Istituto per la Ricerca e l'Innovazione Biomedica (IRIB), Consiglio Nazionale delle Ricerche, Palermo, Italy.
    Titanium dioxide nanoparticles temporarily influence the sea urchin immunological state suppressing inflammatory-relate gene transcription and boosting antioxidant metabolic activity2020In: Journal of Hazardous Materials, ISSN 0304-3894, E-ISSN 1873-3336, Vol. 384, article id 121389Article in journal (Refereed)
    Abstract [en]

    Titanium dioxide nanoparticles (TiO2NPs) are revolutionizing biomedicine due to their potential application as diagnostic and therapeutic agents. However, the TiO2NP immune-compatibility remains an open issue, even for ethical reasons. In this work, we investigated the immunomodulatory effects of TiO2NPs in an emergent proxy to human non-mammalian model for in vitro basic and translational immunology: the sea urchin Paracentrotus lividus. To highlight on the new insights into the evolutionarily conserved intracellular signaling and metabolism pathways involved in immune-TiO2NP recognition/interaction we applied a wide-ranging approach, including electron microscopy, biochemistry, transcriptomics and metabolomics. Findings highlight that TiO2NPs interact with immune cells suppressing the expression of genes encoding for proteins involved in immune response and apoptosis (e.g. NF-κB, FGFR2, JUN, MAPK14, FAS, VEGFR, Casp8), and boosting the immune cell antioxidant metabolic activity (e.g. pentose phosphate, cysteine-methionine, glycine-serine metabolism pathways). TiO2NP uptake was circumscribed to phagosomes/phagolysosomes, depicting harmless vesicular internalization. Our findings underlined that under TiO2NP-exposure sea urchin innate immune system is able to control inflammatory signaling, excite antioxidant metabolic activity and acquire immunological tolerance, providing a new level of understanding of the TiO2NP immune-compatibility that could be useful for the development in Nano medicines. 

  • 13.
    Alves, Marina Amaral
    et al.
    Turku Bioscience Centre, University of Turku and Åbo Akademi University, Turku, Finland.
    Lamichhane, Santosh
    Turku Bioscience Centre, University of Turku and Åbo Akademi University, Turku, Finland.
    Dickens, Alex
    Turku Bioscience Centre, University of Turku and Åbo Akademi University, Turku, Finland.
    McGlinchey, Aidan J
    Örebro University, School of Medical Sciences.
    Ribeiro, Henrique C.
    Turku Bioscience Centre, University of Turku and Åbo Akademi University, Turku, Finland.
    Sen, Partho
    Örebro University, School of Medical Sciences. Örebro University Hospital. Turku Bioscience Centre, University of Turku and Åbo Akademi University, Turku, Finland.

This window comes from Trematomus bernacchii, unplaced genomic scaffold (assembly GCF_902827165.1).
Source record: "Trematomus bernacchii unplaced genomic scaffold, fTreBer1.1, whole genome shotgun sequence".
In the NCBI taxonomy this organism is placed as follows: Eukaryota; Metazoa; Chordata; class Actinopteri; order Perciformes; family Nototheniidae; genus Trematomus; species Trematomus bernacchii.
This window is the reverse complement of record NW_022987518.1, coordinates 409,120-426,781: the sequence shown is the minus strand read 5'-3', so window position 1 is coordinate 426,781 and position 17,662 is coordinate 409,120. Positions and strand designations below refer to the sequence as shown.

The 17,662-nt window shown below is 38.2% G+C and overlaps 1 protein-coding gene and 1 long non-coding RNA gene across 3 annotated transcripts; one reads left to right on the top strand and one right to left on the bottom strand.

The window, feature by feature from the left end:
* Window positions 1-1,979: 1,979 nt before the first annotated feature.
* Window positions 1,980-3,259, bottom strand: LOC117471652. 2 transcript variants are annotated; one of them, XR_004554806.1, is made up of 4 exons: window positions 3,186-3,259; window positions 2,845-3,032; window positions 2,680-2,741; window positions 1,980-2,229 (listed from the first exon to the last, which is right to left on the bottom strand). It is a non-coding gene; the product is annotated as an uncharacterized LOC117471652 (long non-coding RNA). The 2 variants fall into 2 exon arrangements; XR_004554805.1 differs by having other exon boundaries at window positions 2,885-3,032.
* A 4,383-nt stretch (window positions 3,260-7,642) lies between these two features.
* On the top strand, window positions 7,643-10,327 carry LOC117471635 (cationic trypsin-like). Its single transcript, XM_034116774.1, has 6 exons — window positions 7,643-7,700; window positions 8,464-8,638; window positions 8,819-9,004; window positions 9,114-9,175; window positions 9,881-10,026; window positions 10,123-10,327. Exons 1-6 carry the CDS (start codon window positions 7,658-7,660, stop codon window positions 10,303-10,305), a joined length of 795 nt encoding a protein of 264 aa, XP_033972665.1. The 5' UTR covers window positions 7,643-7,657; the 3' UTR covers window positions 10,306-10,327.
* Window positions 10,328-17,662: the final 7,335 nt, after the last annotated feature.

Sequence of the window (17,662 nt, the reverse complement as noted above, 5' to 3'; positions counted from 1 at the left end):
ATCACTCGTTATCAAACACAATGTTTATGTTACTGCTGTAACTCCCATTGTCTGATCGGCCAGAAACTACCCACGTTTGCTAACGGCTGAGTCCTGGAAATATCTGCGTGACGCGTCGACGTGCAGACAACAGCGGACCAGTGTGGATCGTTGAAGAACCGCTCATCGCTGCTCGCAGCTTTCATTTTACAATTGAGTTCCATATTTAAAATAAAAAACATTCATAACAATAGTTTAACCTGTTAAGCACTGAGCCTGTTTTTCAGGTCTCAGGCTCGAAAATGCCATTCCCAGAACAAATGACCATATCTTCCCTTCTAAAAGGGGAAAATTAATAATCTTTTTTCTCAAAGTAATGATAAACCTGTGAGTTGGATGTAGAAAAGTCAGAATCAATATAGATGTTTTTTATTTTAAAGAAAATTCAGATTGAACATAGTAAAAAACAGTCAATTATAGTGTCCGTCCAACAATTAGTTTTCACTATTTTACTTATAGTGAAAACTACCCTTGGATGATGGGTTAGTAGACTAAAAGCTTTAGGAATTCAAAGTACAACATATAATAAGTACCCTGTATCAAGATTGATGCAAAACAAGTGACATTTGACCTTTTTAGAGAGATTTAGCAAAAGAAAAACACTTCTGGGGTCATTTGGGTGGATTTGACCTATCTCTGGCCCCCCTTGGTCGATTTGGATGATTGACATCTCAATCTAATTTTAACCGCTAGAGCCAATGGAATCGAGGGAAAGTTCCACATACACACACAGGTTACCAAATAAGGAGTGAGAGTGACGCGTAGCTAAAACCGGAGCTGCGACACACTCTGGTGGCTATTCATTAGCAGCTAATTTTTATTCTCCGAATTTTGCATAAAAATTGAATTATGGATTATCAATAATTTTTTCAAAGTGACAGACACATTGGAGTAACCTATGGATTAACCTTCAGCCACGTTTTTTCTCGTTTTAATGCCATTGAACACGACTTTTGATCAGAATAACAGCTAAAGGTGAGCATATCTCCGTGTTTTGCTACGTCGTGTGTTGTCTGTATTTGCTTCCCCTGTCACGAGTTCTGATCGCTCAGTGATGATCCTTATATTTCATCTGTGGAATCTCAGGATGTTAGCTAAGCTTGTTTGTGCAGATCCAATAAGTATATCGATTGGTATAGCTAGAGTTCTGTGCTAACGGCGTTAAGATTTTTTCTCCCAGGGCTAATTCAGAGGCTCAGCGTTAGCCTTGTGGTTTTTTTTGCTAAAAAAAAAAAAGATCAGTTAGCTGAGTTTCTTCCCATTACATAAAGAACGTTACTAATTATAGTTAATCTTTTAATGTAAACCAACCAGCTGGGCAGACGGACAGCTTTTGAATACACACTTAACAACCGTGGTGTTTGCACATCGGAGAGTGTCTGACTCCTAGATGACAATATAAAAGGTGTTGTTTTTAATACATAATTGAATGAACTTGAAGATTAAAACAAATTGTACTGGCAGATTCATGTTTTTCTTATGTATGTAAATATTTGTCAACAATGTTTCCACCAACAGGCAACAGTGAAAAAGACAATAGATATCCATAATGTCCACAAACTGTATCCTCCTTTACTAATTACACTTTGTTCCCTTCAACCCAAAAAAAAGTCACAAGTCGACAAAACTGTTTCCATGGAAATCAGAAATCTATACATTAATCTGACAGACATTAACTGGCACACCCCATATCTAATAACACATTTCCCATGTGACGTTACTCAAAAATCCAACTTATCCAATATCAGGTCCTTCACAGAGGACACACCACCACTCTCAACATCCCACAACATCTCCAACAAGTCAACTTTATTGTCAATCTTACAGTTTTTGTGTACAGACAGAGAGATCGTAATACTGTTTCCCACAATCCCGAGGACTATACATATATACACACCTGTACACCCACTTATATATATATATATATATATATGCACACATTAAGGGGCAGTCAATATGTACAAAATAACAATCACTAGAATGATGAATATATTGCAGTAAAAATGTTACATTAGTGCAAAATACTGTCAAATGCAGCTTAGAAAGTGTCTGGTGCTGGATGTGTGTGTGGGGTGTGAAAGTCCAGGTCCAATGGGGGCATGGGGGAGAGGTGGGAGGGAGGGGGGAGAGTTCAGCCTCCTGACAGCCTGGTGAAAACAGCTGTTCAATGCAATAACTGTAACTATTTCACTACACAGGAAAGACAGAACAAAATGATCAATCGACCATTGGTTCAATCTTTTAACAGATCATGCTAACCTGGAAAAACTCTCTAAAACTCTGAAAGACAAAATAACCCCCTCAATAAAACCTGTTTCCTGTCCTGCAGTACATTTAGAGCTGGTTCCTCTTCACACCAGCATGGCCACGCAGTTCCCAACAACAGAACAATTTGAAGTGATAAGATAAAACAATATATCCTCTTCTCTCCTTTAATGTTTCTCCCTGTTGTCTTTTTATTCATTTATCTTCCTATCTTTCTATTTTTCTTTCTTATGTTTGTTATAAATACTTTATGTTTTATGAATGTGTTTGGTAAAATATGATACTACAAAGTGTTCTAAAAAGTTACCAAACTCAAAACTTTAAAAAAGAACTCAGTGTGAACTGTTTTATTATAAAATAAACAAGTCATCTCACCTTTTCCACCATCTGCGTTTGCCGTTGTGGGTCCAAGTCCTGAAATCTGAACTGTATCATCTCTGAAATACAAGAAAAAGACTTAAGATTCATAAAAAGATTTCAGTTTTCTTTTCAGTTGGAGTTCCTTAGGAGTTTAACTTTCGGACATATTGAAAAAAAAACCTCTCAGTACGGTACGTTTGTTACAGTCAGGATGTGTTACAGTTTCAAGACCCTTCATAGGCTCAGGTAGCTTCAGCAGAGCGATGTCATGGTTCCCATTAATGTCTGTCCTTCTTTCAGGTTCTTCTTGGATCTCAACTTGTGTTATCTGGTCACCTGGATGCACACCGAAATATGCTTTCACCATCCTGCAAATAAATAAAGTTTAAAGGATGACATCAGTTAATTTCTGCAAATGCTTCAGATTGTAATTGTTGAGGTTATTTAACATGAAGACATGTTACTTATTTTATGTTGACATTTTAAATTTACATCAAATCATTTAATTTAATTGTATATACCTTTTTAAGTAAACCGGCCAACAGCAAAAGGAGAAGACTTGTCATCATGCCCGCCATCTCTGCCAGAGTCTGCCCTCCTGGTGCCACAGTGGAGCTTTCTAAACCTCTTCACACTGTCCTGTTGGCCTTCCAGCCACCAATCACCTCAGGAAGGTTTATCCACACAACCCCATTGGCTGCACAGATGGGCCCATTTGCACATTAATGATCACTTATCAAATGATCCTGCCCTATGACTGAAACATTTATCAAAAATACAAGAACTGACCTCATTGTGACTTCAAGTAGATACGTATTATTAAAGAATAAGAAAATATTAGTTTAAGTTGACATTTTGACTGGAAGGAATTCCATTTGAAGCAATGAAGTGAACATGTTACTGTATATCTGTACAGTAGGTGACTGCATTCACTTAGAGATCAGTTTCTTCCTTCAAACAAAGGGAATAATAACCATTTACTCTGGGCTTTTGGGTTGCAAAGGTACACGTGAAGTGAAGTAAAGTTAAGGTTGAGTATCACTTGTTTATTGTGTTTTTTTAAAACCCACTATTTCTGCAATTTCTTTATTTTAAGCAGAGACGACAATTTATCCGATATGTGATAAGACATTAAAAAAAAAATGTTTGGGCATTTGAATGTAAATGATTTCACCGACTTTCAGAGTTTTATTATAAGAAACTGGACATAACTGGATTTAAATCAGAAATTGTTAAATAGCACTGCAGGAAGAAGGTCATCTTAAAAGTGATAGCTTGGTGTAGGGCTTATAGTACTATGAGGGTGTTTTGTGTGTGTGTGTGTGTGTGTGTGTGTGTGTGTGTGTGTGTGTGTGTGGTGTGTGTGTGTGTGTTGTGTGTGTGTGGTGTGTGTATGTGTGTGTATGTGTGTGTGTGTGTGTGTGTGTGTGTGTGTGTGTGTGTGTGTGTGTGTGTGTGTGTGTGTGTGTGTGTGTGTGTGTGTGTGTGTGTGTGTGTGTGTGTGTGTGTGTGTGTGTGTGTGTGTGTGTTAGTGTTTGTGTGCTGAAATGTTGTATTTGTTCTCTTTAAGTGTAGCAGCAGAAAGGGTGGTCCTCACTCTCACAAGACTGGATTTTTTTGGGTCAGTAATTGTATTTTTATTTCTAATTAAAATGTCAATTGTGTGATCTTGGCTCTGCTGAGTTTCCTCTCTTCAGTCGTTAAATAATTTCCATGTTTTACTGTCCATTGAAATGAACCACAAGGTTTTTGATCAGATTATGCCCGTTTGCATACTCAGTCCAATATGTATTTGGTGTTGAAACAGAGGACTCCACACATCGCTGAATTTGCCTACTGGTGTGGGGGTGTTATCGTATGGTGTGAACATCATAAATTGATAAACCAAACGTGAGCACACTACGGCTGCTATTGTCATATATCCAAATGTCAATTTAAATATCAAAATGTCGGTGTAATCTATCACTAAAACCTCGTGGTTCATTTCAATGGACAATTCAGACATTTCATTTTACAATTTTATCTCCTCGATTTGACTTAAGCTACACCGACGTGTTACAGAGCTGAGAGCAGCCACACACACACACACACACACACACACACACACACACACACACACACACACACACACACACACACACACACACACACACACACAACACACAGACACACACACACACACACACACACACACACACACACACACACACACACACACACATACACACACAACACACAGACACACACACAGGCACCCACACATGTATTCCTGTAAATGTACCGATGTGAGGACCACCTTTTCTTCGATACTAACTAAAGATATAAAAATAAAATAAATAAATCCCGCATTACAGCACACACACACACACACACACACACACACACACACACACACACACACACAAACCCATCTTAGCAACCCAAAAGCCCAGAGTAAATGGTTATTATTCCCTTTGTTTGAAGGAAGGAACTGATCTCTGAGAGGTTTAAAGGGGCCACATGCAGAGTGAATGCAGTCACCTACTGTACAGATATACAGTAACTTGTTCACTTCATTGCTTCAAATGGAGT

Wei, Fang
    Oil Crops Research Institute, Chinese Academy of Agricultural Sciences, Wuhan, P. R. China.
    Hyötyläinen, Tuulia
    Örebro University, School of Science and Technology.
    Oresic, Matej
    Örebro University, School of Medical Sciences. Turku Bioscience Centre, University of Turku and Åbo Akademi University, Turku, Finland.
    Systems biology approaches to study lipidomes in health and disease2021In: Biochimica et Biophysica Acta - Molecular and Cell Biology of Lipids, ISSN 1388-1981, E-ISSN 1879-2618, Vol. 1866, no 2, article id 158857Article, review/survey (Refereed)
    Abstract [en]

    Lipids have many important biological roles, such as energy storage sources, structural components of plasma membranes and as intermediates in metabolic and signaling pathways. Lipid metabolism is under tight homeostatic control, exhibiting spatial and dynamic complexity at multiple levels. Consequently, lipid-related disturbances play important roles in the pathogenesis of most of the common diseases. Lipidomics, defined as the study of lipidomes in biological systems, has emerged as a rapidly-growing field. Due to the chemical and functional diversity of lipids, the application of a systems biology approach is essential if one is to address lipid functionality at different physiological levels. In parallel with analytical advances to measure lipids in biological matrices, the field of computational lipidomics has been rapidly advancing, enabling modeling of lipidomes in their pathway, spatial and dynamic contexts. This review focuses on recent progress in systems biology approaches to study lipids in health and disease, with specific emphasis on methodological advances and biomedical applications.

  • 14.
    Andersson, Anneli
    et al.
    Örebro University, School of Medical Sciences.
    Tuvblad, Catherine
    Örebro University, School of Law, Psychology and Social Work. University of Southern California, Department of Psychology, Los Angeles CA, USA.